One of the greatest parts of luxury shopping in Chicago, is the quality of merchandise. High-end boutiques offer the best shopping experience for selective consumers. These businesses usually have a solid history and significant experience. Some of these retailers have been in sales for extensive amounts of time, making them experts in their trade. Products are usually guaranteed to be of the highest quality, and often imported. A reputable business is a rare indulgence when you consider modern mass production.

For the best shopping opportunities, visit Oak Street Chicago in Chicago.

U.K. National Portrait Gallery threatens U.S. citizen with legal action over Wikimedia images

Tuesday, July 14, 2009

This article mentions the Wikimedia Foundation, one of its projects, or people related to it. Wikinews is a project of the Wikimedia Foundation.

The English National Portrait Gallery (NPG) in London has threatened on Friday to sue a U.S. citizen, Derrick Coetzee. The legal letter followed claims that he had breached the Gallery’s copyright in several thousand photographs of works of art uploaded to the Wikimedia Commons, a free online media repository.

In a letter from their solicitors sent to Coetzee via electronic mail, the NPG asserted that it holds copyright in the photographs under U.K. law, and demanded that Coetzee provide various undertakings and remove all of the images from the site (referred to in the letter as “the Wikipedia website”).

Wikimedia Commons is a repository of free-to-use media, run by a community of volunteers from around the world, and is a sister project to Wikinews and the encyclopedia Wikipedia. Coetzee, who contributes to the Commons using the account “Dcoetzee”, had uploaded images that are free for public use under United States law, where he and the website are based. However copyright is claimed to exist in the country where the gallery is situated.

The complaint by the NPG is that under UK law, its copyright in the photographs of its portraits is being violated. While the gallery has complained to the Wikimedia Foundation for a number of years, this is the first direct threat of legal action made against an actual uploader of images. In addition to the allegation that Coetzee had violated the NPG’s copyright, they also allege that Coetzee had, by uploading thousands of images in bulk, infringed the NPG’s database right, breached a contract with the NPG; and circumvented a copyright protection mechanism on the NPG’s web site.

The copyright protection mechanism referred to is Zoomify, a product of Zoomify, Inc. of Santa Cruz, California. NPG’s solicitors stated in their letter that “Our client used the Zoomify technology to protect our client’s copyright in the high resolution images.”. Zoomify Inc. states in the Zoomify support documentation that its product is intended to make copying of images “more difficult” by breaking the image into smaller pieces and disabling the option within many web browsers to click and save images, but that they “provide Zoomify as a viewing solution and not an image security system”.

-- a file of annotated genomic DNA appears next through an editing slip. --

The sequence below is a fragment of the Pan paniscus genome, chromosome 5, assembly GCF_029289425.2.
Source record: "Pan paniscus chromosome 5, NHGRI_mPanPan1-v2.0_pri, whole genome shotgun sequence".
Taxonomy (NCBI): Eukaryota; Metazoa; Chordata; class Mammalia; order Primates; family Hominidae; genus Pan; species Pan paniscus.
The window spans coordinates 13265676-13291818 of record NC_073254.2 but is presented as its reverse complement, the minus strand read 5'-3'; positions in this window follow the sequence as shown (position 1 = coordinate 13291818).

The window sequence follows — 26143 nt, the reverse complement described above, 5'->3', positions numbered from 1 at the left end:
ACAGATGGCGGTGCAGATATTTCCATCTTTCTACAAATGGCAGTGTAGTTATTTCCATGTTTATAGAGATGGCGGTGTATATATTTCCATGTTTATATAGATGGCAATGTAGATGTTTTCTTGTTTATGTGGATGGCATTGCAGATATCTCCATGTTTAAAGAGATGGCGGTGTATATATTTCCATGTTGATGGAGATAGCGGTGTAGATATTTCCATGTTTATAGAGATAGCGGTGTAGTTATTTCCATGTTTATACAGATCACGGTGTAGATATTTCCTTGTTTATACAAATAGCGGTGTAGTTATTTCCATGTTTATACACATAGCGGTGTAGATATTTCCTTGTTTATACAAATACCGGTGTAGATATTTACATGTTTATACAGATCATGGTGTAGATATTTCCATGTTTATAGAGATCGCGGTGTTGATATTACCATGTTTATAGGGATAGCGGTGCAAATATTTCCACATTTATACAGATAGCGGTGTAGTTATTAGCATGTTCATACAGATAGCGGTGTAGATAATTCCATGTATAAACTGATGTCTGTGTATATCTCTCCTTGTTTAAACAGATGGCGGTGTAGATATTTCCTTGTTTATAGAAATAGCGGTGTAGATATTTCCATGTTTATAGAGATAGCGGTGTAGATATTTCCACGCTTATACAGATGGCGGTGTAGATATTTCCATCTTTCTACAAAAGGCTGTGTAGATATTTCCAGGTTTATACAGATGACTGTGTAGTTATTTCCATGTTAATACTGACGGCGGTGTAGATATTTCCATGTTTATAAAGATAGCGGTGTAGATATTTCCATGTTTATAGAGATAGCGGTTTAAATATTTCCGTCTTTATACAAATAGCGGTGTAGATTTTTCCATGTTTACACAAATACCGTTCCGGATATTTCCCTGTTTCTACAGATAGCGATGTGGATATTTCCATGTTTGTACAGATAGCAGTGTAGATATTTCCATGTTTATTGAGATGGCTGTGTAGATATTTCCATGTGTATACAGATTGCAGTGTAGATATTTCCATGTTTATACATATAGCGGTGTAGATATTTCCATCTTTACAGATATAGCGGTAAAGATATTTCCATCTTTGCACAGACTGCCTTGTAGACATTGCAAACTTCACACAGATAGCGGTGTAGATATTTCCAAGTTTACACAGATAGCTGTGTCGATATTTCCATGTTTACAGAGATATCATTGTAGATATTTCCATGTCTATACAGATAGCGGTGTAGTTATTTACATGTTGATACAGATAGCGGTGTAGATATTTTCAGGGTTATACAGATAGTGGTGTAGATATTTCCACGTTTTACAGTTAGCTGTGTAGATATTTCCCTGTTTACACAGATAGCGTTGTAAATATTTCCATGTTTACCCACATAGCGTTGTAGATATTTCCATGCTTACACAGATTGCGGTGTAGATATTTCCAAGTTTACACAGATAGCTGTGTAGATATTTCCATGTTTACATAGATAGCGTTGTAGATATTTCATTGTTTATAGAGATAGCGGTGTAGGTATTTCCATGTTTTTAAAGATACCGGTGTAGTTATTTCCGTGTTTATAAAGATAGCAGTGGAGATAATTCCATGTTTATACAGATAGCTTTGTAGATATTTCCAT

In particular, Zoomify’s website comments that while “many customers — famous museums for example” use Zoomify, in their experience a “general consensus” seems to exist that most museums are concerned with making the images in their galleries accessible to the public, rather than preventing the public from accessing them or making copies; they observe that a desire to prevent high resolution images being distributed would also imply prohibiting the sale of any posters or production of high quality printed material that could be scanned and placed online.

Other actions in the past have come directly from the NPG, rather than via solicitors. For example, several edits have been made directly to the English-language Wikipedia from the IP address 217.207.85.50, one of sixteen such IP addresses assigned to computers at the NPG by its ISP, Easynet.

In the period from August 2005 to July 2006 an individual within the NPG using that IP address acted to remove the use of several Wikimedia Commons pictures from articles in Wikipedia, including removing an image of the Chandos portrait, which the NPG has had in its possession since 1856, from Wikipedia’s biographical article on William Shakespeare.

Other actions included adding notices to the pages for images, and to the text of several articles using those images, such as the following edit to Wikipedia’s article on Catherine of Braganza and to its page for the Wikipedia Commons image of Branwell Brontë‘s portrait of his sisters:

“THIS IMAGE IS BEING USED WITHOUT PERMISSION FROM THE COPYRIGHT HOLDER.”